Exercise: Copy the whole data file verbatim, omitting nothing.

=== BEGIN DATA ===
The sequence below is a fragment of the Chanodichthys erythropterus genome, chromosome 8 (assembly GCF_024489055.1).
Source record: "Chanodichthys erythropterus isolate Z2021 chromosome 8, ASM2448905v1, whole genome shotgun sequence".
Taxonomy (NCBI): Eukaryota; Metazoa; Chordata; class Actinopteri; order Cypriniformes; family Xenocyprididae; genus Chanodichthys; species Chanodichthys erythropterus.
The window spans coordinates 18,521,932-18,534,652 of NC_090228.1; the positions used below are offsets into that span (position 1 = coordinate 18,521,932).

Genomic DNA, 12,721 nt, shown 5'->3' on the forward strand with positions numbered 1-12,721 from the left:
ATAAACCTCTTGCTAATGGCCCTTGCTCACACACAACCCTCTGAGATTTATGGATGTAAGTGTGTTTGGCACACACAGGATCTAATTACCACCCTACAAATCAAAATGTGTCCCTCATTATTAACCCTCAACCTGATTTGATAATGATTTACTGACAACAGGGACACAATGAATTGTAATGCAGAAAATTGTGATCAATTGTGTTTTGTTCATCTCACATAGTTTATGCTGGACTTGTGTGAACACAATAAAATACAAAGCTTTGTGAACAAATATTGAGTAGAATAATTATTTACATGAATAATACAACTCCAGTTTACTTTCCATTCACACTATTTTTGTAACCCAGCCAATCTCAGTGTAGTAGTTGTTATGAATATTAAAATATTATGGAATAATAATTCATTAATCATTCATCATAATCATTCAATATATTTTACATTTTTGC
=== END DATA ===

The sequence below is a fragment of the Chanodichthys erythropterus genome, chromosome 8 (assembly GCF_024489055.1).
Source record: "Chanodichthys erythropterus isolate Z2021 chromosome 8, ASM2448905v1, whole genome shotgun sequence".
Taxonomy (NCBI): Eukaryota; Metazoa; Chordata; class Actinopteri; order Cypriniformes; family Xenocyprididae; genus Chanodichthys; species Chanodichthys erythropterus.
The window spans coordinates 18,521,932-18,534,652 of NC_090228.1; the positions used below are offsets into that span (position 1 = coordinate 18,521,932).

Genomic DNA, 12,721 nt, shown 5'->3' on the forward strand with positions numbered 1-12,721 from the left:
ATAAACCTCTTGCTAATGGCCCTTGCTCACACACAACCCTCTGAGATTTATGGATGTAAGTGTGTTTGGCACACACAGGATCTAATTACCACCCTACAAATCAAAATGTGTCCCTCATTATTAACCCTCAACCTGATTTGATAATGATTTACTGACAACAGGGACACAATGAATTGTAATGCAGAAAATTGTGATCAATTGTGTTTTGTTCATCTCACATAGTTTATGCTGGACTTGTGTGAACACAATAAAATACAAAGCTTTGTGAACAAATATTGAGTAGAATAATTATTTACATGAATAATACAACTCCAGTTTACTTTCCATTCACACTATTTTTGTAACCCAGCCAATCTCAGTGTAGTAGTTGTTATGAATATTAAAATATTATGGAATAATAATTCATTAATCATTCATCATAATCATTCAATATATTTTACATTTTTGC